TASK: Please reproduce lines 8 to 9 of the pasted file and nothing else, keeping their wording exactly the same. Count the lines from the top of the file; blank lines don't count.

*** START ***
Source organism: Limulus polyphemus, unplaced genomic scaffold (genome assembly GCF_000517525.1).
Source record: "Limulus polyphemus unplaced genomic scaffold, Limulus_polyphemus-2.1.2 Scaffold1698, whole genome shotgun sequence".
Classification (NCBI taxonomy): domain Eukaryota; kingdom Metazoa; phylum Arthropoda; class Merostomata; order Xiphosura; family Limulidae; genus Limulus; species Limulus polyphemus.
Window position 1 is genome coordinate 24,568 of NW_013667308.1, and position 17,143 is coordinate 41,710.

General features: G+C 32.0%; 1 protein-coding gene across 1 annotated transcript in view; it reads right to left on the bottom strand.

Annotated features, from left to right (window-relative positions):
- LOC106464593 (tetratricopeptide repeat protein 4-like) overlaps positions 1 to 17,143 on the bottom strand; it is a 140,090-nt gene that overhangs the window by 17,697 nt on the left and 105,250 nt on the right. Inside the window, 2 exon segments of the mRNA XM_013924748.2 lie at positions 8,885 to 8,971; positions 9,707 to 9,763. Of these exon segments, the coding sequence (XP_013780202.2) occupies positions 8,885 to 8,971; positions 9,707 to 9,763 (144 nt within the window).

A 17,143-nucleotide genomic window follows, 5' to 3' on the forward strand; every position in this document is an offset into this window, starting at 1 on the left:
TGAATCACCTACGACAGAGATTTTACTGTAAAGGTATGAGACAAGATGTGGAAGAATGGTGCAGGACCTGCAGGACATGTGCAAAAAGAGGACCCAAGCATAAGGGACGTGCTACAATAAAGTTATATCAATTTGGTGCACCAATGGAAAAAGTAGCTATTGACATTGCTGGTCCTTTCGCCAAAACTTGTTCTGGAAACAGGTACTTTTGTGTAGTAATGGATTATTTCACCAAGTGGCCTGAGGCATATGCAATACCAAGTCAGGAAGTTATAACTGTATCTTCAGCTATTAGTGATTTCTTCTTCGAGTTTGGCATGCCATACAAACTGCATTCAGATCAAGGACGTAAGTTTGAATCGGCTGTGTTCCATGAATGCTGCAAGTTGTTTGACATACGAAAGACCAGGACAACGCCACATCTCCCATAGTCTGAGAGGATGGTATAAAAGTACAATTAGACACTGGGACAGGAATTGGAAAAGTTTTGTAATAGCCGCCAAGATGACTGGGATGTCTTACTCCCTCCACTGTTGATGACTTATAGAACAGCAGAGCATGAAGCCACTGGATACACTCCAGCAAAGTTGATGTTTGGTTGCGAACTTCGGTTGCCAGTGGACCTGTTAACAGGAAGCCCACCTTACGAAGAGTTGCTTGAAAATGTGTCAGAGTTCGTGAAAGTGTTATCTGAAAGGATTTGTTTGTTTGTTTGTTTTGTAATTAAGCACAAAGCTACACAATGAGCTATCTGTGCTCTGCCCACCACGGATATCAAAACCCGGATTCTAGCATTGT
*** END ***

A 17,143-nucleotide genomic window follows, 5' to 3' on the forward strand; every position in this document is an offset into this window, starting at 1 on the left:
TGAATCACCTACGACAGAGATTTTACTGTAAAGGTATGAGACAAGATGTGGAAGAATGGTGCAGGACCTGCAGGACATGTGCAAAAAGAGGACCCAAGCATAAGGGACGTGCTACAATAAAGTTATATCAATTTGGTGCACCAATGGAAAAAGTAGCTATTGACATTGCTGGTCCTTTCGCCAAAACTTGTTCTGGAAACAGGTACTTTTGTGTAGTAATGGATTATTTCACCAAGTGGCCTGAGGCATATGCAATACCAAGTCAGGAAGTTATAACTGTATCTTCAGCTATTAGTGATTTCTTCTTCGAGTTTGGCATGCCATACAAACTGCATTCAGATCAAGGACGTAAGTTTGAATCGGCTGTGTTCCATGAATGCTGCAAGTTGTTTGACATACGAAAGACCAGGACAACGCCACATCTCCCATAGTCTGAGAGGATGGTATAAAAGTACAATTAGACACTGGGACAGGAATTGGAAAAGTTTTGTAATAGCCGCCAAGATGACTGGGATGTCTTACTCCCTCCACTGTTGATGACTTATAGAACAGCAGAGCATGAAGCCACTGGATACACTCCAGCAAAGTTGATGTTTGGTTGCGAACTTCGGTTGCCAGTGGACCTGTTAACAGGAAGCCCACCTTACGAAGAGTTGCTTGAAAATGTGTCAGAGTTCGTGAAAGTGTTATCTGAAAGGATTTGTTTGTTTGTTTGTTTTGTAATTAAGCACAAAGCTACACAATGAGCTATCTGTGCTCTGCCCACCACGGATATCAAAACCCGGATTCTAGCATTGT